28 Feb 2020

State of Play: Australian M&A market trends

What's old is new again says Rory Moriarty with traditional assets in high demand by foreign investors. Hear from Rory as he covers the three major developments in the M&A market, including increasing regulatory activism to enforce policies which may influence the outcome of M&A deals in 2020.

 

To learn more about the key market trends and latest legal developments in Australia, visit our Australian Market: the state of play page.

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Clayton Utz communications are intended to provide commentary and general information. They should not be relied upon as legal advice. Formal legal advice should be sought in particular transactions or on matters of interest arising from this communication. Persons listed may not be admitted in all States and Territories.

TRANSCRIPT

Here today to give you an update on the M&A market and some future trends.  I see three things happening at the moment, the first one is, what is old is new again, what we're seeing is a lot of M&A in traditional industries or industries that may have been perceived as unloved for a while, in particular refining petrol stations, convenience operations. For example we've seen Chevron coming back into the Australian market and buying up petrol station businesses from Puma, we're also seeing a large takeover at the moment in respect of Caltex which owns fuel stations and refining assets.  We're seeing different groups coming together as a consortium bid looking at breaking up those assets so I expect to see a lot more M&A in that part of the market over the coming year around those types of assets.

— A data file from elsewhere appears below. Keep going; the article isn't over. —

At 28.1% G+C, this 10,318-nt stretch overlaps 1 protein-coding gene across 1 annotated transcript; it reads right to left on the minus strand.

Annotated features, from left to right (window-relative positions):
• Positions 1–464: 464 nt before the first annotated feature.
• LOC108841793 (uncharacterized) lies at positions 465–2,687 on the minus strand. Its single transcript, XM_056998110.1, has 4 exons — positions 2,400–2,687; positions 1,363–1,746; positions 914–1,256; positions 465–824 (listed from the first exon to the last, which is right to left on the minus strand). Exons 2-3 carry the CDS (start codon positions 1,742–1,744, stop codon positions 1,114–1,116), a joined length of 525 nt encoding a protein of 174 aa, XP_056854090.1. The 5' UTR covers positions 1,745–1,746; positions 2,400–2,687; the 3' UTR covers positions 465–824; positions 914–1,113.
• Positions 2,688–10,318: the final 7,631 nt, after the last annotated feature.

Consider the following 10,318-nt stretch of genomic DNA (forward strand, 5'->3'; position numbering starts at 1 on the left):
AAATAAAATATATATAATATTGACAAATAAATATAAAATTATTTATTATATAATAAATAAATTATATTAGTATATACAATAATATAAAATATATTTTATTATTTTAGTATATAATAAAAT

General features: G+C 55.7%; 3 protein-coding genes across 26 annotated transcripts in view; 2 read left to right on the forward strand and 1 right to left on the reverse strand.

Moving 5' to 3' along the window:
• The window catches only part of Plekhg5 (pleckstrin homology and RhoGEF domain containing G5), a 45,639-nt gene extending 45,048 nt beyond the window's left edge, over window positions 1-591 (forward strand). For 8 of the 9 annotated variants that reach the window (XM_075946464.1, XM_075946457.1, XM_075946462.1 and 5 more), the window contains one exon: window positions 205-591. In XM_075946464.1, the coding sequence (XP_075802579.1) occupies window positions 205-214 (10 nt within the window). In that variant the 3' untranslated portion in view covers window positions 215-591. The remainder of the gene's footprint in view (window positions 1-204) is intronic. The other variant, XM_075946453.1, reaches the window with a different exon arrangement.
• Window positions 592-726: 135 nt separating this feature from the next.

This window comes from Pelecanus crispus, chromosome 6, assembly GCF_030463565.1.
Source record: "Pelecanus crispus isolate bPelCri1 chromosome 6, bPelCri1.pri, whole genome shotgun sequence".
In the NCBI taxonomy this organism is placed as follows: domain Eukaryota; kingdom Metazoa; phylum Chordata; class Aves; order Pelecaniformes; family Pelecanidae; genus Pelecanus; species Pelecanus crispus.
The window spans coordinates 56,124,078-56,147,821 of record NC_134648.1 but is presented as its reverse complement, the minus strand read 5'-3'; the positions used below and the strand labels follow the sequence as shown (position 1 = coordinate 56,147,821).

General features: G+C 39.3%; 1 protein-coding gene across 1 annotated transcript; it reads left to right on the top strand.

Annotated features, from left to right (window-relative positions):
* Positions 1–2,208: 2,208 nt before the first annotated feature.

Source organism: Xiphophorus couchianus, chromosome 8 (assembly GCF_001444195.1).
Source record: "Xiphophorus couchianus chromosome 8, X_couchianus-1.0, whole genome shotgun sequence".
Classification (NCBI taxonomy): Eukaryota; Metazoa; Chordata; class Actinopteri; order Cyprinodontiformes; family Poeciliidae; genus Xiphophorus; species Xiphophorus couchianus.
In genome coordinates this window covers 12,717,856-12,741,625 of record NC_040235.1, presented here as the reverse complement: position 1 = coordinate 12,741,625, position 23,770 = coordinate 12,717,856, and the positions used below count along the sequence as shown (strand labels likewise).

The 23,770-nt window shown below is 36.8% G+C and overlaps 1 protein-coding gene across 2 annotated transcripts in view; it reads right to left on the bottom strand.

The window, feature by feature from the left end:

The second thing we're seeing is private equity continues to be a huge part of the Australian M&A scene. In particular they're still looking at the public company takeover transactions, looking at interesting and difficult transactions, for example, Village Roadshow at the moment is subject to interest from both Pacific Equity Partners and VGH Private Equity and we're seeing the use of call option and other takeover techniques to gain an upper hand in those type of contests. 

The third thing is Australian regulators are being far more active in M&A.  We're seeing, first of all, people like the ACCC being willing to object and litigate, they just recently suffered a loss in the TPG Vodafone transaction but I do not see that as making the ACCC less likely to enforce their policies or really get involved in M&A when they think there's an issue.  Second thing is, we're seeing our Foreign Investment Review Board being used as a regulator to enforce other regulatory policies of Australian Authorities, for example FIRB is working closely with the Australian Tax Office, and they're also working very closely with the ACCC on the competition law front. Finally we're seeing things like the Melco/Crown/CBH transaction where a Royal Commission is being used in respect of essentially a commercial M&A deal and that's certainly a first in Australia and we may see regulators more generally willing to be more aggressive and pursue their agendas in deals that are coming in 12 to 24 months.